• Training and Advanced Training, in which the player can learn the moves of the character they have chosen as well as the correct execution of combos, doubles, auto-doubles link moves, etc.
  • Options menu, which allows the player to modify certain data, such as the speed of the game, the color of the blood, button configuration, sound and manage Controller Pak data.
  • Unlockable content, such as alternate colors for characters and scenarios, and faster degrees of speed for the game.
  • The game's final boss Gargos is playable with a code.

Killer Instinct Gold is compatible with the Nintendo 64's Controller Pak to save options and high scores, though the cartridge also includes internal save. Due to cartridge size limitations, several frames of character animation and the FMVs were removed, the later being replaced with 2d animations. Each character's multiple endings were also reduced to one ending a character; these new endings sometimes combining elements from more than one of a character's arcade endings.

The stages were recreated in full 3D, as opposed to the scaling and distorting FMVs used for the stage backgrounds in the arcade version, allowing more dynamic camera takes at the beginning of the battle, while using less memory consumption.

Killer Instinct Gold was later included as part of the Rare Replay compilation.

Killer Instinct 2 Classic[edit]

A digital port of the game's arcade version, titled Killer Instinct 2 Classic, was released as part of the "Season 2 Ultra Edition" of Killer Instinct for the Xbox One. The digital version of the game was developed by Code Mystics and published by Microsoft Studios and supports online multiplayer via Xbox Live.[6]


Killer Instinct Gold also released its original soundtrack, as the first Killer Instinct under Rare Label, titled Killer Instinct Gold Cuts. It is a 16-track-audio-CD, which includes original tracks from the Arcade versions plus two remixes and the Training Mode track. The soundtrack, along with several unreleased KI2 demo tracks, was included as part of the Killer Instinct Season 2 double-album set released on August 4, 2015.[7]


Though not as critically acclaimed as its predecessor, Killer Instinct 2 still garnered positive reviews and was a commercial success. Critics praised its improvements, combo system, graphics, and sound, but others were critical of its inconsistent frame rate, slow pace, and lack of advancement from its predecessor. A reviewer for Next Generation commented that while the game includes new fighting elements such as a super bar, the essence of the original game is essentially recycled. He also criticized that while the characters are larger and more detailed, this is at the cost of slower game speed and a choppier frame rate. Summarizing that "if you like the style of fighting that relies more on memorizing combos than hand-eye coordination and, in a way, skill, Killer Instinct II is full of that same fighting style", he scored it 3 out of 5 stars.[8]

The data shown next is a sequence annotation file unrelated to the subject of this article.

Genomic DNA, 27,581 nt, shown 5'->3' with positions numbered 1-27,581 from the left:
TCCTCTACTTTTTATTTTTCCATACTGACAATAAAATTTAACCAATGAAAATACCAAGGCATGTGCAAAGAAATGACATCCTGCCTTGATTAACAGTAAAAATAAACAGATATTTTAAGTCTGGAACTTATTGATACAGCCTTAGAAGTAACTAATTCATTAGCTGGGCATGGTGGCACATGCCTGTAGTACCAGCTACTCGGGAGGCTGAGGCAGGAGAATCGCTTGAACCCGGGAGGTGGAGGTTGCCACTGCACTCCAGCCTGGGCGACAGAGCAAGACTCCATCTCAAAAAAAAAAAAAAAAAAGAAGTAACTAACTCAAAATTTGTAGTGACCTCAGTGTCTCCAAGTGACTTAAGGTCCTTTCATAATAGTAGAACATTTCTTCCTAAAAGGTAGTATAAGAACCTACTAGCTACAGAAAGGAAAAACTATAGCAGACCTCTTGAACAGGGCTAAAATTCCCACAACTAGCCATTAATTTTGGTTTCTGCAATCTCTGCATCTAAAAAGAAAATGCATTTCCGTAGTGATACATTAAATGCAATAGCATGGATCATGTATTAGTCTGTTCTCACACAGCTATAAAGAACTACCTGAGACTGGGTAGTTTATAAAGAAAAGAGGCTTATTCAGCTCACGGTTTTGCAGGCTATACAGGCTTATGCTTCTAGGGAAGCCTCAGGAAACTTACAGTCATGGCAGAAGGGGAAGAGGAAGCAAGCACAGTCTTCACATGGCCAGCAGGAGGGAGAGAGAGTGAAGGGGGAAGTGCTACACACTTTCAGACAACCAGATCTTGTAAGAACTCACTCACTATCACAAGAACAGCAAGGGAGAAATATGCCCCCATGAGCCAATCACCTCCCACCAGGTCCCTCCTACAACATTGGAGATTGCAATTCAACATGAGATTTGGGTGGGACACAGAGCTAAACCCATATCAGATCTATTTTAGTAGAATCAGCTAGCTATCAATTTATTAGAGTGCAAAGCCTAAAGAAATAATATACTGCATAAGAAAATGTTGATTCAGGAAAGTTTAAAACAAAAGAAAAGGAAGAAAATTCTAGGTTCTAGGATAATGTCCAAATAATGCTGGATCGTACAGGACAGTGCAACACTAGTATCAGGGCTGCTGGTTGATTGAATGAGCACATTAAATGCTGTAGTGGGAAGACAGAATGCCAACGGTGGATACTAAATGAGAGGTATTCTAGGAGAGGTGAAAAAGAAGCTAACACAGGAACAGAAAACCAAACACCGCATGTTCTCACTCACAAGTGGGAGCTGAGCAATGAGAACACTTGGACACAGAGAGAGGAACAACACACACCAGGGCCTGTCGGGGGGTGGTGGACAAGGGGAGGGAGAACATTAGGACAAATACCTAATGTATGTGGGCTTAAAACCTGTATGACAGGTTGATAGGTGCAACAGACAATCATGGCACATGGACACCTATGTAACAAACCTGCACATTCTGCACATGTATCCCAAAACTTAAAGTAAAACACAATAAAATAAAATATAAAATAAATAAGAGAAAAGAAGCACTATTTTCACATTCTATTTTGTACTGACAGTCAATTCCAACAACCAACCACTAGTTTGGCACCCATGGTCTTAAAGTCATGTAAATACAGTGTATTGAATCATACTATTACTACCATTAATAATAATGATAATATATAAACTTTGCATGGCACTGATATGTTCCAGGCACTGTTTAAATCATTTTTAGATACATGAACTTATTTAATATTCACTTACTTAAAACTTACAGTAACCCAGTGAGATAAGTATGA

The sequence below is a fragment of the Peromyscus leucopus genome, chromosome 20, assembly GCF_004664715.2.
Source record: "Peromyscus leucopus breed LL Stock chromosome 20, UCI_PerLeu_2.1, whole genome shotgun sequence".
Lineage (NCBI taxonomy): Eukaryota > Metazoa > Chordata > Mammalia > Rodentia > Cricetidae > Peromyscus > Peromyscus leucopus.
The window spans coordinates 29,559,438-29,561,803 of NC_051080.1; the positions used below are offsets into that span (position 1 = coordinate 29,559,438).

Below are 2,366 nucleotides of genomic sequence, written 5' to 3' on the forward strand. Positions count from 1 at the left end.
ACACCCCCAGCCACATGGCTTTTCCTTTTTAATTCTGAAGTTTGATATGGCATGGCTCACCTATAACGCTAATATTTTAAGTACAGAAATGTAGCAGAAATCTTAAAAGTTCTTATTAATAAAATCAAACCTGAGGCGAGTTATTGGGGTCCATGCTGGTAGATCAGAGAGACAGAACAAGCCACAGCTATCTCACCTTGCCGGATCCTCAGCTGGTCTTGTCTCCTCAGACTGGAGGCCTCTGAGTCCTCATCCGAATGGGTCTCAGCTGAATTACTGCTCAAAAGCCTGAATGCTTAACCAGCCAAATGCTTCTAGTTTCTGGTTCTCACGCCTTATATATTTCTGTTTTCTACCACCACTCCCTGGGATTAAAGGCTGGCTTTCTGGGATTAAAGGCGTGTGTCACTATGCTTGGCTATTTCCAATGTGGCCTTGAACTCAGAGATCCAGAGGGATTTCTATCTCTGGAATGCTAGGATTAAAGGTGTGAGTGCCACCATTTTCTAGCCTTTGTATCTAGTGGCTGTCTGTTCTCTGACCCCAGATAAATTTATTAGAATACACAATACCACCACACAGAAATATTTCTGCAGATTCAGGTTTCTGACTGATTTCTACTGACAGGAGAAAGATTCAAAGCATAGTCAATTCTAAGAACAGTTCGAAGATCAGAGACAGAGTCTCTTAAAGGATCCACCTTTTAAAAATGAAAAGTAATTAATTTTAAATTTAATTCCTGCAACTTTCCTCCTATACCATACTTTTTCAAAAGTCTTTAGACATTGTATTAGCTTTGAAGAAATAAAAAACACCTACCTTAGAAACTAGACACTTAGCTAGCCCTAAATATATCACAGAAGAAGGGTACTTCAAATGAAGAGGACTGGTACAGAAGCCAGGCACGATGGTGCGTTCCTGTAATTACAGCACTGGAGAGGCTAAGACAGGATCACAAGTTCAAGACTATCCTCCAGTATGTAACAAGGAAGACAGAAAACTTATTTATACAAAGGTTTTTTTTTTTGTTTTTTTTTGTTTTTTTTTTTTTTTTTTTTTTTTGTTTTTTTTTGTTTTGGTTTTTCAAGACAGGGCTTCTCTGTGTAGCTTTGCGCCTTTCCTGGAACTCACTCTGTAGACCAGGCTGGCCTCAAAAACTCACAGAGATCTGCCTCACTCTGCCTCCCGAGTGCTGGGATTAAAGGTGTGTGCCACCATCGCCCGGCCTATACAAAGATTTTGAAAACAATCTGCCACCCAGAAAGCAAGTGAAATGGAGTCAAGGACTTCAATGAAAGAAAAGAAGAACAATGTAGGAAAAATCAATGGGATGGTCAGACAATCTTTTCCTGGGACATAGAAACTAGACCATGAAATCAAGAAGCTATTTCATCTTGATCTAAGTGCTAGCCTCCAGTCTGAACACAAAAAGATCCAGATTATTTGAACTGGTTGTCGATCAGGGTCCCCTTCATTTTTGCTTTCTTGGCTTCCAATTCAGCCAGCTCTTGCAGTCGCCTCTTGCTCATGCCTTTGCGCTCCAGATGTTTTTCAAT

Brazilian magazine SuperGamePower gave the arcade version 5 out of 5 on all five categories.[9]

In 2013, Rich Knight and Gus Turner of Complex included it on their list of 25 best 2D fighting games of all time, stating that "not quite as good as the first, Killer Instinct 2's greatest strength and weakness were one and the same: it played too much like Killer Instinct. ... A solid game, but not enough so to overshadow its predecessor".[10]


  1. ^ Retro Gamer magazine Issue 84: 25 Years of Rare.
  2. ^ Webb, Marcus (April 1996). "Williams Ties Killer Instinct 2 with Nintendo". Next Generation. No. 16. Imagine Media. p. 27.
  3. ^ "Hot at the Arcades: Killer Instinct 2". GamePro. No. 90. IDG. March 1996. p. 38. The surviving vets are Orchid, Jago, T.J. Combo, Spinal, Fulgore, Glacius, and Sabrewulf. The new fighters are Maya, Tusk, and Kim Wu. Fans of Riptor, Cinder, and Chief Tomahawk will have to take up their protests with Midway ... Eyedol, the fearsome two-headed end boss in the first KI, has stepped down, and a mammoth gargoyle named Gargos is beginning a new reign of terror.
  4. ^ "The End?". GamePro. No. 92. IDG. May 1996. p. 107.
  5. ^ "Online Conferences". GamePro. No. 92. IDG. May 1996. p. 22.
  6. ^ "Killer Instinct: Season 2 hits on Oct. 15". Joystiq. Archived from the original on February 17, 2015. Retrieved 20 January 2015.
  7. ^ "Killer Instinct (Original Game Soundtrack), Season 2" – via Amazon.
  8. ^ "Rendered Useless". Next Generation. No. 17. Imagine Media. May 1996. p. 103.
  9. ^ "SuperGamePower - Ano 03 No. 025 (1996-04)(Nova Cultural)(BR)(pt)". April 23, 1996 – via Internet Archive.
  10. ^ "The 25 Best 2D Fighting Games of All Time". Complex. 2013-08-15. Archived from the original on 2013-12-16. Retrieved 2014-01-14.